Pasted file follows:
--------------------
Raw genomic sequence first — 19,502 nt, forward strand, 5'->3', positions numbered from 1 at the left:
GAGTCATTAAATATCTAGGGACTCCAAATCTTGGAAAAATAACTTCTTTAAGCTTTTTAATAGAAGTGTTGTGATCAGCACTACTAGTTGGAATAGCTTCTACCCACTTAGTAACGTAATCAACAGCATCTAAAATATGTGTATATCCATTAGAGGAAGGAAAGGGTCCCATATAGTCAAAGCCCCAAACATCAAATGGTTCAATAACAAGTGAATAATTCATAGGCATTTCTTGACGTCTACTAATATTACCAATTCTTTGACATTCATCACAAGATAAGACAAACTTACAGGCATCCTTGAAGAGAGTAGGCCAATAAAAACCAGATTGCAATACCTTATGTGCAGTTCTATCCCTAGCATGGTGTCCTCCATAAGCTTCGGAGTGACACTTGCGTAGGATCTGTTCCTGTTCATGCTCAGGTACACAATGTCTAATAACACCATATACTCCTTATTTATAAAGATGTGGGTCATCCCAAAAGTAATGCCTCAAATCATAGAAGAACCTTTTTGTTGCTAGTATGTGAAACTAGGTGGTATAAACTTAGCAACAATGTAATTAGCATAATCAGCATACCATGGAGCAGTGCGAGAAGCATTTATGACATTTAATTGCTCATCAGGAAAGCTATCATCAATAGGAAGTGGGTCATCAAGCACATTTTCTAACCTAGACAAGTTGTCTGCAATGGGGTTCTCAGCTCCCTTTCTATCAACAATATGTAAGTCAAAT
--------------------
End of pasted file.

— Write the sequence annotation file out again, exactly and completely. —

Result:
Raw genomic sequence first — 19,502 nt, forward strand, 5'->3', positions numbered from 1 at the left:
GAGTCATTAAATATCTAGGGACTCCAAATCTTGGAAAAATAACTTCTTTAAGCTTTTTAATAGAAGTGTTGTGATCAGCACTACTAGTTGGAATAGCTTCTACCCACTTAGTAACGTAATCAACAGCATCTAAAATATGTGTATATCCATTAGAGGAAGGAAAGGGTCCCATATAGTCAAAGCCCCAAACATCAAATGGTTCAATAACAAGTGAATAATTCATAGGCATTTCTTGACGTCTACTAATATTACCAATTCTTTGACATTCATCACAAGATAAGACAAACTTACAGGCATCCTTGAAGAGAGTAGGCCAATAAAAACCAGATTGCAATACCTTATGTGCAGTTCTATCCCTAGCATGGTGTCCTCCATAAGCTTCGGAGTGACACTTGCGTAGGATCTGTTCCTGTTCATGCTCAGGTACACAATGTCTAATAACACCATATACTCCTTATTTATAAAGATGTGGGTCATCCCAAAAGTAATGCCTCAAATCATAGAAGAACCTTTTTGTTGCTAGTATGTGAAACTAGGTGGTATAAACTTAGCAACAATGTAATTAGCATAATCAGCATACCATGGAGCAGTGCGAGAAGCATTTATGACATTTAATTGCTCATCAGGAAAGCTATCATCAATAGGAAGTGGGTCATCAAGCACATTTTCTAACCTAGACAAGTTGTCTGCAATGGGGTTCTCAGCTCCCTTTCTATCAACAATATGTAAGTCAAAT